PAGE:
The confusion generated by this plethora of projects was evident in May at the economic summit meeting in Ashkhabad, capita of Turkmenistan, attended by the Turkmen, Kazakh, Uzbek and Kirghiz leaders, as well as Suleiman Demirel, the Turkish prime minister, and President Ali Akbar Rafsanjani of Iran. No final agreements on oil and gas export links could be reached and a coordinated development strategy for Central Asia remains, almost literally, a pipedream.

One problem common to all the schemes on the table is who will pay for them. Although both Turkey and Iran have offered trade credits, neither has the cash to finance such grandiose projects. "If they decide to finance an oil and pipeline themselves to tap Central Asia, the Iranians will simply ruin their already weak economy," one Turkish economic adviser said in Ashkhabad.

Even more problematic for economic developmentt plans is the prospect of political turbulence in the region. Much needed foreign capital will not materialise until stability is assured.

So far, instability in Central Asia has been restricted to sporadic internal disturbances. The Caucasus, however, offers an exemplary warning of the way in which pent-up rivalries unleased by the disintegration ofthe Soviet Union can turn into all-out war. The apparently unresolvable conflict between Azerbaijan and Armenia is a major argument against proceeding with Turkey's plans for a trans-Caucasian pipeline from Central Asia.

Both Turkey and Iran say they want to reduce tension, but both are being inexorably forced to take sides. Long-standing Armenian bitterness towards Turkey has prompted Ankara to be protective towards the Turkish-speaking Azeris. Iran has engineered short-lived truces between the warrning parties, but fearful of the effect of Azerbaijani nationalism on its own Azeri population is widely suspected of secretively assisting the Armenians.

Could the same disruption recur in Central Asia? The borders of the Muslim republics are still those arbitrarily drawn up by the Soviet Union and there is plenty of scope for friction. If it became critical, it is hard to see how outsiders could a avoid being drawn in, however reluctantly.

The Islamic factor cannot be discounted. Religion is not deeply rooted, especially among the Kazhaks and the Kirghizians, and the Sunni majority is not particularly fertile ground for Shia Iranian proselytising. Islam, however, provides what focus exists for opposition to the established ex-Communist bosses.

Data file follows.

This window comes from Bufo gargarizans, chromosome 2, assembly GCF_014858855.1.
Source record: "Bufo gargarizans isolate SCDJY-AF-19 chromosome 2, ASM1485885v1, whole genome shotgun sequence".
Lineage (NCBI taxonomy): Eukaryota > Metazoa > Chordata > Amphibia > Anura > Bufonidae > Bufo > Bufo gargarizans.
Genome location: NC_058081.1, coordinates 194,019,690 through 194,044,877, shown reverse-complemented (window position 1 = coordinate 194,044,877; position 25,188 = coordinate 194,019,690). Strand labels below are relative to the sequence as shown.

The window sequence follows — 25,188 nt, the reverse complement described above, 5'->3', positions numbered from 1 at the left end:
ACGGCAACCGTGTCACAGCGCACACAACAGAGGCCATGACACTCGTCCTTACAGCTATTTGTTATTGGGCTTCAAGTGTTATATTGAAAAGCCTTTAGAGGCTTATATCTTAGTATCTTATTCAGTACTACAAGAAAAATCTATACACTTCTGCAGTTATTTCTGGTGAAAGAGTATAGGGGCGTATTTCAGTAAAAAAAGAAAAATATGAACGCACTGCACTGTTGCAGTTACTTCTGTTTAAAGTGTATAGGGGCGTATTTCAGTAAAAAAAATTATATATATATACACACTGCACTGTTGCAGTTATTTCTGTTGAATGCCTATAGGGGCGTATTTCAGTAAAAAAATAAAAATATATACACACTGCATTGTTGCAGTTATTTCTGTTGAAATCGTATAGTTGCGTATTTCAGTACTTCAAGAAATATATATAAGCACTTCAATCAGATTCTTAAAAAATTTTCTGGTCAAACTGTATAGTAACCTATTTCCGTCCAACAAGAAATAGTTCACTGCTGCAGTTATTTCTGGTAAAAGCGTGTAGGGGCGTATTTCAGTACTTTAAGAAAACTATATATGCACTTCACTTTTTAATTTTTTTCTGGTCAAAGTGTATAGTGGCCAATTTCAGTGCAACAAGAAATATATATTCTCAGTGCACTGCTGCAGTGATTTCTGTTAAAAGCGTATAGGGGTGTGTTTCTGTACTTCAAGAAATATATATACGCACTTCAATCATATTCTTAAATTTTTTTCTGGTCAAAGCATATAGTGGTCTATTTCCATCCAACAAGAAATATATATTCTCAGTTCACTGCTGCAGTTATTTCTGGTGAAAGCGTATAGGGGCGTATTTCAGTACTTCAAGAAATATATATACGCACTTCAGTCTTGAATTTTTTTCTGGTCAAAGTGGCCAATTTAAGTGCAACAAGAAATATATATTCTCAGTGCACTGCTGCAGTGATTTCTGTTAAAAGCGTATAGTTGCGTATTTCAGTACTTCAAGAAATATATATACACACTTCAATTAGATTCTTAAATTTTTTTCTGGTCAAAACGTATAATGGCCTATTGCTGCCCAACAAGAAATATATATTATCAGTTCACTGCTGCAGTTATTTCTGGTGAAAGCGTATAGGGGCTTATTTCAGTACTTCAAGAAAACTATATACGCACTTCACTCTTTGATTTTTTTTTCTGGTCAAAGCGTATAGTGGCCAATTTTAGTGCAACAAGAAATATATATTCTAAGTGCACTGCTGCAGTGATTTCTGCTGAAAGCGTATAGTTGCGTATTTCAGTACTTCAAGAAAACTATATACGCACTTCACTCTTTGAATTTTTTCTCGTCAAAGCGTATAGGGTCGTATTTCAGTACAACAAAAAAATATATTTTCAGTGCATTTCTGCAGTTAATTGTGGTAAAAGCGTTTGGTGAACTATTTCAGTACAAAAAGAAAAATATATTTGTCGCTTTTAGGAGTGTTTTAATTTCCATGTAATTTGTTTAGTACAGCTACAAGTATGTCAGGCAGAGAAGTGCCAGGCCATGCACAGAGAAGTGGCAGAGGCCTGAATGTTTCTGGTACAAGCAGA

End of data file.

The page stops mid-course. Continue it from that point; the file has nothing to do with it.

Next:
Dedehan Hassan, a Muslim political leader in Uzbekistan, believes that it is too early to think of creating an Islamic state. The main task of religous opposition is to "explain true Islam to our Moslems" so that supporters of an Islamic state can take power in the future. The Islamic opposition is not made up of extremists. It is just waiting for its turn to come.

The old guard is well aware of this and seeking Russian support. Last month, Kazakhstan was the first of the republican leadership to sign a security agreement with Moscow. If Islamic fervour were ever to take off, Iran could hardly stand by. Neither could Turkey. Suleiman Demirel has shown in the Caucasus that he has no desire to become embroiled in post-Soviet conflicts, but he has to pander to nationalist feeling in his country. After a visit in April to the Central Asian republics, even he talked grandly of a Turkish-speaking community of states "stretching from the Adriatic to the Great Wall of China". The seeds of conflict have been sown.
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Title Annotation:struggle for influence in the Middle East
Author:Apostolou, Andrew; Zaman, Amberin; Matossian, Naritza
Publication:The Middle East
Article Type:Cover Story
Date:Jul 1, 1992
Next Article:Between competing traditions.